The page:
Rebuilding Place in the Urban Space

"A community’s physical form, rather than its land uses, is its most intrinsic and enduring characteristic." [Katz, EPA] This blog focuses on place and placemaking and all that makes it work--historic preservation, urban design, transportation, asset-based community development, arts & cultural development, commercial district revitalization, tourism & destination development, and quality of life advocacy--along with doses of civic engagement and good governance watchdogging.

Wednesday, November 02, 2011

Interview with the director of tax increment financing projects, Madison, Wisconsin

When I first got involved in revitalization issues from the perspective of an advocate, I generally was against "taxpayer incentives" for developers, because I thought as profit making entities, why should they get subsidized.

The reality is a lot more complicated. In weak markets, either generally like an entire city, or by submarkets such as the H Street neighborhood in DC or the Short North neighborhood in Columbus Ohio or Center City Philadelphia, if you want to jumpstart the revitalization of the community, you need a wide variety of inducements, strategies and tactics to move the market forward.

When there is no movement at all, free land and other inducements can be necessary or you'll have no activity at all. For example, to boost residential living in Center City Philadelphia, the city passed a law providing for a ten year property tax abatement on properties (office, warehouse, manufacturing) converted to residential, in a defined area of the Center City. That was an inducement for developers to convert properties, and it was an inducement for people to relocate to downtown, despite other downsides (safety, amenities, high taxes, other issues) that come with being an "urban pioneer."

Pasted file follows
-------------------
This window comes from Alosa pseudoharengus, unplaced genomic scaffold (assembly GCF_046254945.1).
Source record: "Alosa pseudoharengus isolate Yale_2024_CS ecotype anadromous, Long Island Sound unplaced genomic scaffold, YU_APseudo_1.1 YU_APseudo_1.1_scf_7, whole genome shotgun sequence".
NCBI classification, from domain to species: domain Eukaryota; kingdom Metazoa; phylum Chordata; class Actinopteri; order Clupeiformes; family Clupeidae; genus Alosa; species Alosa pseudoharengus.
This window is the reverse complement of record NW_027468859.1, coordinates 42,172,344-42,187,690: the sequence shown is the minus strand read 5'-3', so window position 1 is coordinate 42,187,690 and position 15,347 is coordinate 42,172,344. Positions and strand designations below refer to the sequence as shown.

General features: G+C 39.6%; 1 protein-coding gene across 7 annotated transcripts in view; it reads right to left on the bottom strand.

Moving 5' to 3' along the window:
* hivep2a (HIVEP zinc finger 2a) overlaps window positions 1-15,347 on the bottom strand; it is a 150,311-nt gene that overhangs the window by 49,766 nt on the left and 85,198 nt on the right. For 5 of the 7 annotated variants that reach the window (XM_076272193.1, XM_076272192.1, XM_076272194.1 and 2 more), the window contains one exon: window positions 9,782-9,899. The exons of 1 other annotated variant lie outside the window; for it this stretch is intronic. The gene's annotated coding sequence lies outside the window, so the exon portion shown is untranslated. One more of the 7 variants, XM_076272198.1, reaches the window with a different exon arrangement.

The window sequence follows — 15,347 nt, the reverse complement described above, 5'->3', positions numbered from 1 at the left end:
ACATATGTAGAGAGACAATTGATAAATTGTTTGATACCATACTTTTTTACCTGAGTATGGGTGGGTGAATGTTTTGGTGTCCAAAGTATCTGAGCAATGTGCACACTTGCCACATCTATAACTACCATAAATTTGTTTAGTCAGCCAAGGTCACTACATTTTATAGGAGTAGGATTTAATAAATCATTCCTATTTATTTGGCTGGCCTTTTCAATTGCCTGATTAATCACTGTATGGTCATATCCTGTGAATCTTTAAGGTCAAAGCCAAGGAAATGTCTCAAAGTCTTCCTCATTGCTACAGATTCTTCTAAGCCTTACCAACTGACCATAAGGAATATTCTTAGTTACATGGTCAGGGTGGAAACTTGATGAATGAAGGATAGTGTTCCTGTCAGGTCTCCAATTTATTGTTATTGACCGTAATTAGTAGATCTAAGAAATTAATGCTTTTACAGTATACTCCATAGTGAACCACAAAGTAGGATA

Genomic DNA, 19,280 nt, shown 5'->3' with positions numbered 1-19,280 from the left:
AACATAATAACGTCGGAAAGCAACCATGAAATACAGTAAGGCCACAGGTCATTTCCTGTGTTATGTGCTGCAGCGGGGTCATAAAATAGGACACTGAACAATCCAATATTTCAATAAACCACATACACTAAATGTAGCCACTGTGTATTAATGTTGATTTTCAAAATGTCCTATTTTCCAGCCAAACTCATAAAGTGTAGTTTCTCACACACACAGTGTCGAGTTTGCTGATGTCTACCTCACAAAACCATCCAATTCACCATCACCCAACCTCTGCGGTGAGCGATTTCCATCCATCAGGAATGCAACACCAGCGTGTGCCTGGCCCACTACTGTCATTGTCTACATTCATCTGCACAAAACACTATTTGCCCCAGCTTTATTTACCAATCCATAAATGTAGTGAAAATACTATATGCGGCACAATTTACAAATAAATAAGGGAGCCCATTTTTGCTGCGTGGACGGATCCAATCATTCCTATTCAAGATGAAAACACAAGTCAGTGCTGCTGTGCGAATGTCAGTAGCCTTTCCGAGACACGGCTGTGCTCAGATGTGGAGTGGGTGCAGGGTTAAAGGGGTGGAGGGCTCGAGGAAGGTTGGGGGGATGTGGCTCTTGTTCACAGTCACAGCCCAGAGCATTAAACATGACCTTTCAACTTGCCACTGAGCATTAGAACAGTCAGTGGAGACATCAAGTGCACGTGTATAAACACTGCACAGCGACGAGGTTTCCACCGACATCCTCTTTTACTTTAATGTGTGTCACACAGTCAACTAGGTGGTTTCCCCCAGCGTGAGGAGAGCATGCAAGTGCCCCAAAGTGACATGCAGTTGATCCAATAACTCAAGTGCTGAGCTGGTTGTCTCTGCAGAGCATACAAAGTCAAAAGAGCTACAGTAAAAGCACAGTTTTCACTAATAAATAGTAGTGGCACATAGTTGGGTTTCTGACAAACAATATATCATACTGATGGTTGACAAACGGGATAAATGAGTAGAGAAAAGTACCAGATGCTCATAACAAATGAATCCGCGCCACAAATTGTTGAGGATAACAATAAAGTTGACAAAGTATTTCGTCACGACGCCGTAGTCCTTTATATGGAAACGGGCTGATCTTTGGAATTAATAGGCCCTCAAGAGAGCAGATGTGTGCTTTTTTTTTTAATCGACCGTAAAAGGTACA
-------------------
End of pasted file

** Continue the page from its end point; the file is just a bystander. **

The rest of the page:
The proviso is that there needs to be a plan in place and it needs to be good.

There are plenty examples of failures of such projects all around the country (although some people will argue that the failures were actually successes, just the way particular stages of a long term process end up working out in the context of the overall market).

Tax increment financing is one of the tools of these kinds of revitalization funding programs. The idea is that the new project will generate increased property tax revenues, and increased land values in an area which will also generate new revenues, and rather than these revenues going into the general fund, they can be captured to provide funding to the project, which is done by selling bonds (obligation notes) against the anticipated increase in revenue.

This interview with the director of TIF projects for Madison, Wisconsin,"When it comes to TIF redevelopment projects, Joe Gromacki is the city's dealmaker" from the Madison Capital Times is interesting, because he discusses how he got involved in economic development work and why TIF projects are important and how you have to separate out your emotions about "helping developers" from the results you are trying to achieve and the process you use to achieve those results.

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